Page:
Thirdly, a person could risk missing employment if they were same-sex. In such a case, the court wouldn’t consider it discrimination because, legally, such a person was already in violation of the state’s sodomy statutes. Gay people were also liable to various other forms of discrimination, including discredit and denial during public functions.
Same-sex people also received minimal legal protection against hate crimes. Besides, gay people were ever so often disallowed domestic partnerships as a result of sodomy laws.
With time, sodomy laws became very prominent and instrumental for justifying various acts of legal unfairness, including discrimination and other such crimes. They were also influential during family law decisions, especially in a case where one party was reluctant to award custody to a same-sex parent. Notably, too, these laws were powerful influencers of adverse immigration policies.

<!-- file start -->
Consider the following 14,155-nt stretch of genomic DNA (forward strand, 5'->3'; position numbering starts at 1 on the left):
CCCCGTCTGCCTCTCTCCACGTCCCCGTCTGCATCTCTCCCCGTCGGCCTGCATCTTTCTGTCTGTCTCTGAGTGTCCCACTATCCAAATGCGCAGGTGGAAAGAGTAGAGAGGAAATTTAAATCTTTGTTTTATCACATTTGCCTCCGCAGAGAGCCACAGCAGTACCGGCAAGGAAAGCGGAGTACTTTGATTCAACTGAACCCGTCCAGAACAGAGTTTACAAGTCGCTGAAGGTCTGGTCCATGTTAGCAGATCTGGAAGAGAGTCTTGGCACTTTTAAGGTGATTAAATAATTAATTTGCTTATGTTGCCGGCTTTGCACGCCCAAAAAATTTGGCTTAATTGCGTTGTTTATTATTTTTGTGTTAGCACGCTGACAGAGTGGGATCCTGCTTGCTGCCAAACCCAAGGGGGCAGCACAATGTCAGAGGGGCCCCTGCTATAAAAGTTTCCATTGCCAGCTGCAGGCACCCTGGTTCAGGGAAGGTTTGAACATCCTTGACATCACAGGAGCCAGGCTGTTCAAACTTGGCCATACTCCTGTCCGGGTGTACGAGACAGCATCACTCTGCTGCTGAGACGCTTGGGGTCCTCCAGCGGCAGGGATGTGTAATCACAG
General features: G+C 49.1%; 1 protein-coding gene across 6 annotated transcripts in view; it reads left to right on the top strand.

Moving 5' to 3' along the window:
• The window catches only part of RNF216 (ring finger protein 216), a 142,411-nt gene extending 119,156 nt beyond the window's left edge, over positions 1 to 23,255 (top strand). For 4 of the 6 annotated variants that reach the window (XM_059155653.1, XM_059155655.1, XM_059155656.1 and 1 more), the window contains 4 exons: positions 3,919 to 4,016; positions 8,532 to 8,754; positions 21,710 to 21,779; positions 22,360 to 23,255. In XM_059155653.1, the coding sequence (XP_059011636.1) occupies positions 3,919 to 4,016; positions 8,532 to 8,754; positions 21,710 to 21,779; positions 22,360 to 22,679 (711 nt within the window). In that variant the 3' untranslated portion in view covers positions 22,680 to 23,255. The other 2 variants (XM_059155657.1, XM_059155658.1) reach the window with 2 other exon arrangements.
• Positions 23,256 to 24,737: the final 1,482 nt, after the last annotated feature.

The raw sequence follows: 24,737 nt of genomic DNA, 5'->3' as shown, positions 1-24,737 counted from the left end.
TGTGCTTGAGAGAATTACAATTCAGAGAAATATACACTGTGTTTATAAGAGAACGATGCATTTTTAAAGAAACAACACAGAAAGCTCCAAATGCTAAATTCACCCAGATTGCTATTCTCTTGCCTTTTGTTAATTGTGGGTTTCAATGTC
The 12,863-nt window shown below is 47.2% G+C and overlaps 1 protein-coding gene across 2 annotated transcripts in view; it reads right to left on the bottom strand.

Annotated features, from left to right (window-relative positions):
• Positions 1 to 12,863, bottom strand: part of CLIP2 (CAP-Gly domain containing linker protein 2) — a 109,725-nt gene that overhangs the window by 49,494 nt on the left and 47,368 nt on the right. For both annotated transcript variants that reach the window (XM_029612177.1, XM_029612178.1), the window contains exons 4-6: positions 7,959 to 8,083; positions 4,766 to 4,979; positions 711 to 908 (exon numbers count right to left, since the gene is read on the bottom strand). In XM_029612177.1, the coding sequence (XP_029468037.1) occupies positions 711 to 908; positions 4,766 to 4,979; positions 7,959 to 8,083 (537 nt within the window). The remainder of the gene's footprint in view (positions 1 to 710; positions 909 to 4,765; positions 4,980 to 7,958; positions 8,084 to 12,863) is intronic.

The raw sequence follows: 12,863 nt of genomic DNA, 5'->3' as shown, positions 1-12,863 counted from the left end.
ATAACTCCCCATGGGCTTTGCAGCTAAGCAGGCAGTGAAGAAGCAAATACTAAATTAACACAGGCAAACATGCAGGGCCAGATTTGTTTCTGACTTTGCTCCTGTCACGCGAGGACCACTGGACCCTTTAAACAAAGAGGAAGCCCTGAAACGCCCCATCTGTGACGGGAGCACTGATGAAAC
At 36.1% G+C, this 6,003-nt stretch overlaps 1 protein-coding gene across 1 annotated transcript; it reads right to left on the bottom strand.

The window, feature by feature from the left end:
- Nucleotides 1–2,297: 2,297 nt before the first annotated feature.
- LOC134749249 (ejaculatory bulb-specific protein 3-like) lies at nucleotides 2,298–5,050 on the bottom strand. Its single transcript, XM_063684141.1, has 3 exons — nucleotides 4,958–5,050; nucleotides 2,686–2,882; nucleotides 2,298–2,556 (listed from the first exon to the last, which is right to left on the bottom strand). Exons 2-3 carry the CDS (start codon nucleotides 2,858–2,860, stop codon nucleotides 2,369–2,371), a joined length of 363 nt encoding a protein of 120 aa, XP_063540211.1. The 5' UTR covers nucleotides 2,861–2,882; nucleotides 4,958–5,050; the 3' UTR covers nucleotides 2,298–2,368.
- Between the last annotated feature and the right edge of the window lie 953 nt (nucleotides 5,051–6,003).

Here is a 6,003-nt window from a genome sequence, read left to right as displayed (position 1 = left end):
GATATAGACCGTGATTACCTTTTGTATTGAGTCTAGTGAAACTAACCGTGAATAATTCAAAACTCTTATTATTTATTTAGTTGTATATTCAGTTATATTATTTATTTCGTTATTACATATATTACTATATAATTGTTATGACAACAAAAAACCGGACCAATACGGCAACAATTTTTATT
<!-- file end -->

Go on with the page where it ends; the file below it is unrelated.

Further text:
The Cases That Led to the Annulment of the Sodomy Laws in the U.S.
Among several other issues, two significant cases led to the annulment of the sodomy laws in the United States. They were Bowers v. Hardwick (1986) and Lawrence v. Texas (2003).
1. Bowers V. Hardwick (1986)
In 1982, Michael Hardwick (29), a gay bartender, used to work at a local gay bar in Atlanta, Georgia. One night, on his way home from work, Hardwick threw an empty beer bottle inside the trash can beside the bar. On seeing this, an observing police officer, Keith Torick, cited the bartender for drinking in public. Mr. Hardwick protested, saying that wasn’t what happened. However, Officer Torick went on to write a wrong court date on the summons. As a result, Mr. Hardwick failed to appear in court on the correct day. Therefore, an arrest warrant against Hardwick was issued.